After the fixation, rehydration, and blocking of the slides, the primary antibody MMP9 was added for detection of the lysosomes in heart sections. After that, a goat anti-rabbit IgG secondary antibody, Alexa Fluor® 488 conjugate (A-11008, Thermo Fisher, USA), was used to detect the bound MMP9 primary antibody. The cell nuclei were stained with DAPI as the last step before mounting the sections. The pictures were acquired using an Immunofluorescence microscope (CKX53, Olympus, Tokyo, Japan).

Masson’s trichrome staining

Masson's trichrome recoloring the heart tissue from each gathering was put away in 10% formalin for 2 weeks, got dried out utilizing a alcohol gradient (75%, 85%, 90%, and 100% liquor, 5 min each) and inserted in paraffin wax. Paraffin sections that were 0.2 μm thick were then cut from these paraffin-installed tissue squares. The tissue areas were de-paraffinized by dipping in xylene (3 times, 5 min each) and rehydrated utilizing an alcohol gradient (100%, 90%, 85%, and 75% ethanol, 5 min each). Tissue sections were then stained utilizing Masson's trichrome stain to examine heart morphologic and fibrotic changes; blue staining indicated collagen thickening. The results were acquired using an OLYMPUS microscope.

Statistical analysis

The results indicated are the means ± SD of three independent trials. Statistical analysis was performed by one-way analysis of variance. For comparison between two groups, Student's t-test was used.


GMNL-32 induces weight gain in lupus-prone mice

GMNL-32 nourishing adequately instigated weight pick up in lupus inclined mice groups. The rate of weight pick up did not altogether contrast between NZB/W F1 control and GMNL-32 treated mice groups, but the whole heart weight was significantly increased in GMNL-32 treated animals compared to the NZB/W F1 mice. Left ventricular weight (LVW) and the proportions of entire heart weight to tibia length (WHW/Tibia) and left ventricular weight to tibia length (LVW/Tibia) in the GMNL-32 groups did not show much difference when compared to the SLE control group (Table 1).

Table 1. Effects of GMNL-32 body and Heart weight on NZB/W F1 mice.

GMNL-32 strain increases the ventricular wall thickness

Histopathological tomography analyses of whole heart tissues were performed using H&E staining (Fig 1). Images were viewed under a microscope. Fig 1A shows that the left ventricular wall thickness of the control SLE mice is smaller than that of the SLE + GMNL-32 mice, and the difference is statistically significant (Fig 1B). From the results of the above cross-section view, SLE + GMNL-32 tissue wall thickness is greater than the wall thickness of the SLE group.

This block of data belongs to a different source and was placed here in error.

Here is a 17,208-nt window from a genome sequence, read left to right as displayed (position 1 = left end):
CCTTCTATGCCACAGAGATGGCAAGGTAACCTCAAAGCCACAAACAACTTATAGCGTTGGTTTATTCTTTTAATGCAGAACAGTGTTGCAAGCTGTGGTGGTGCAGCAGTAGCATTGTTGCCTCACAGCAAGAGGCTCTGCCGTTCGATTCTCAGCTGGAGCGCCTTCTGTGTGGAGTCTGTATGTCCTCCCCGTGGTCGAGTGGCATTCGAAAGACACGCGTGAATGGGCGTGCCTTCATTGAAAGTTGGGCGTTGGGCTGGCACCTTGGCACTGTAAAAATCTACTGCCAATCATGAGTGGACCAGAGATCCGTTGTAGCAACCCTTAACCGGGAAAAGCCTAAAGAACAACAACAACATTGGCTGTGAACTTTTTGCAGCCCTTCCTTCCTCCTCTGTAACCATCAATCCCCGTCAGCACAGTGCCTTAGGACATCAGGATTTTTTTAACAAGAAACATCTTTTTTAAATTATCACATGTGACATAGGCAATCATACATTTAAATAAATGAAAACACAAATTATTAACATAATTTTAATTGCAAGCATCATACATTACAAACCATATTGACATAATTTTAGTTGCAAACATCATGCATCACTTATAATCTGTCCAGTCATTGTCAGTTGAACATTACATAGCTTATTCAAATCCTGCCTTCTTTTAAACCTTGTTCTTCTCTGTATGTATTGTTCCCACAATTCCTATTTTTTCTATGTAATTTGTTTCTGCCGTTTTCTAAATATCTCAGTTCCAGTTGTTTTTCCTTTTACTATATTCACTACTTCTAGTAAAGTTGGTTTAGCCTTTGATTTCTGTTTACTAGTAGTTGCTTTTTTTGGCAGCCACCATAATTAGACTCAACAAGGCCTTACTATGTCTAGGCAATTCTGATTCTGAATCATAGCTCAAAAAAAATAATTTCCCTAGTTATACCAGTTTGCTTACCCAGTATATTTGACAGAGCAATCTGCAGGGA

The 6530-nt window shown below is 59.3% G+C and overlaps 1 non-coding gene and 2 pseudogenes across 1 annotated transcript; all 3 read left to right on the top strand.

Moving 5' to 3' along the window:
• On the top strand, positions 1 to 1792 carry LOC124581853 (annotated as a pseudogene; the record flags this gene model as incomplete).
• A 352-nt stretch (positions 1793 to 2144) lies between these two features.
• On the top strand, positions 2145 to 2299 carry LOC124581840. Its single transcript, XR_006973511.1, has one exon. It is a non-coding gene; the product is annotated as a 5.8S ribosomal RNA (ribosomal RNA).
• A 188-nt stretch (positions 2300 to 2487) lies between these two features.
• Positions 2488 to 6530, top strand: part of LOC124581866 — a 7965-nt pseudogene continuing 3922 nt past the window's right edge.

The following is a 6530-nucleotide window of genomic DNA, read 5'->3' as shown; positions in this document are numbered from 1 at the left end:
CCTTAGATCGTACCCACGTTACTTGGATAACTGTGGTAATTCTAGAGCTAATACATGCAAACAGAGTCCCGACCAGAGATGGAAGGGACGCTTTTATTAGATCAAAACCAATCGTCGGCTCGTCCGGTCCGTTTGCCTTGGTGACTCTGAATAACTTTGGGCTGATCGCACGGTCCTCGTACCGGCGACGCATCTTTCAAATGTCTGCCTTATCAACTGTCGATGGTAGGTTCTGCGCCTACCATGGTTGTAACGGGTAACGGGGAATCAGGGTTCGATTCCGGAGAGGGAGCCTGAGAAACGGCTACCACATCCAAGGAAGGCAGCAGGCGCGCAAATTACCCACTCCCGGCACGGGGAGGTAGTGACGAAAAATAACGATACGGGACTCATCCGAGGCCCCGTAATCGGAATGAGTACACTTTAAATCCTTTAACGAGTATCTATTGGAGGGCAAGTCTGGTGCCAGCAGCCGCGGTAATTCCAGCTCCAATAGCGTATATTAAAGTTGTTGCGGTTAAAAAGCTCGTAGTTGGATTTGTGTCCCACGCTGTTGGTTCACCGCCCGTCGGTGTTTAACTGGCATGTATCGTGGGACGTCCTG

Fig 1. Effect of GMNL-32 on Ventricular wall thickness.

A). left ventricular wall thickness measured by imagej software, B). left ventricular wall thickness significance. Values are Mean ± S.E., n = 10. * p< 0.05 represents significance when compared to NZB/W F1 mice group.

Cardiac histopathological changes and Fas Death receptor-related components in NZB/W F1 mice treated with GMNL-32

To explore whether the myocardial design and cardiovascular apoptosis were expanded in the hearts of NZB/W F1 mice treated with GMNL-32, a histopathological analysis of the left cardiac tissue was performed with hematoxylin and eosin staining and TUNEL assay. NZB/W F1 mice group exhibited a more abnormal architecture. In contrast, a less abnormal architecture was seen in the NZB/W F1 mice + GMNL-32 group compared to the NZB/W F1 mice group (Fig 2A). Additionally, NZB/W F1 hearts stained by TUNEL assay showed increased TUNEL-positive cardiac cells in the NZB/W F1 mice, whereas decreased TUNEL-positive nuclei were observed in the GMNL-32 group (Fig 2B). The average percentages of TUNEL-positive cardiac nuclei in the GMNL-32 groups were 9.91± 1.81 and 8.23± 0.93, (Fig 2C). To determine the Fas death receptor involved apoptosis in the hearts of NZB/WF1 mice, Western blotting was performed. The levels of TNF-R1, Fas receptors, and FADDs in the hearts of NZB/W F1 mice group were significantly increased (Fig 2D). In contrast, TNF-R1, Fas receptors, and FADDs were all found to be reduced in the GMNL-32 administered group (Fig 2D). The fold change in the ratios of the protein products of TNF-R1, Fas receptors, and FADDs relative to the internal control are shown in Fig 2E.